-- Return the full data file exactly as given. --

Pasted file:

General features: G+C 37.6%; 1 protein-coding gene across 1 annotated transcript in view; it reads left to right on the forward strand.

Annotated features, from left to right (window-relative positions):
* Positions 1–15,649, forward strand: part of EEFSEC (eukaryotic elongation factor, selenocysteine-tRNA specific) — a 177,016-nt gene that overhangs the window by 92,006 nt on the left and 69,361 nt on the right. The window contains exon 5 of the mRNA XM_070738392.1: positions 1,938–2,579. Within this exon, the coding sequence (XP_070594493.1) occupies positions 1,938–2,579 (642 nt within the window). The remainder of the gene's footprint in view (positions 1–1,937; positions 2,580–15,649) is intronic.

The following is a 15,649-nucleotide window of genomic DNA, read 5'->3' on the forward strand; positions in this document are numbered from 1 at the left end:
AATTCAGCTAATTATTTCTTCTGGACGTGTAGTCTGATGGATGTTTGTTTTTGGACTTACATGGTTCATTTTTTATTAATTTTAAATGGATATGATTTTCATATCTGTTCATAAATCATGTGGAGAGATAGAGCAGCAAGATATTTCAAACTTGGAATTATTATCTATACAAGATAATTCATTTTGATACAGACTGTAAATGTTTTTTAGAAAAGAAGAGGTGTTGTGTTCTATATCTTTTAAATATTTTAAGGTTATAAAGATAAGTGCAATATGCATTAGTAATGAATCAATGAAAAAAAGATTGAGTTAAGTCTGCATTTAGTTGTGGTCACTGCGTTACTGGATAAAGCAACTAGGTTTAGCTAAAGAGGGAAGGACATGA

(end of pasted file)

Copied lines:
General features: G+C 37.6%; 1 protein-coding gene across 1 annotated transcript in view; it reads left to right on the forward strand.

Annotated features, from left to right (window-relative positions):
* Positions 1–15,649, forward strand: part of EEFSEC (eukaryotic elongation factor, selenocysteine-tRNA specific) — a 177,016-nt gene that overhangs the window by 92,006 nt on the left and 69,361 nt on the right. The window contains exon 5 of the mRNA XM_070738392.1: positions 1,938–2,579. Within this exon, the coding sequence (XP_070594493.1) occupies positions 1,938–2,579 (642 nt within the window). The remainder of the gene's footprint in view (positions 1–1,937; positions 2,580–15,649) is intronic.

The following is a 15,649-nucleotide window of genomic DNA, read 5'->3' on the forward strand; positions in this document are numbered from 1 at the left end:
AATTCAGCTAATTATTTCTTCTGGACGTGTAGTCTGATGGATGTTTGTTTTTGGACTTACATGGTTCATTTTTTATTAATTTTAAATGGATATGATTTTCATATCTGTTCATAAATCATGTGGAGAGATAGAGCAGCAAGATATTTCAAACTTGGAATTATTATCTATACAAGATAATTCATTTTGATACAGACTGTAAATGTTTTTTAGAAAAGAAGAGGTGTTGTGTTCTATATCTTTTAAATATTTTAAGGTTATAAAGATAAGTGCAATATGCATTAGTAATGAATCAATGAAAAAAAGATTGAGTTAAGTCTGCATTTAGTTGTGGTCACTGCGTTACTGGATAAAGCAACTAGGTTTAGCTAAAGAGGGAAGGACATGA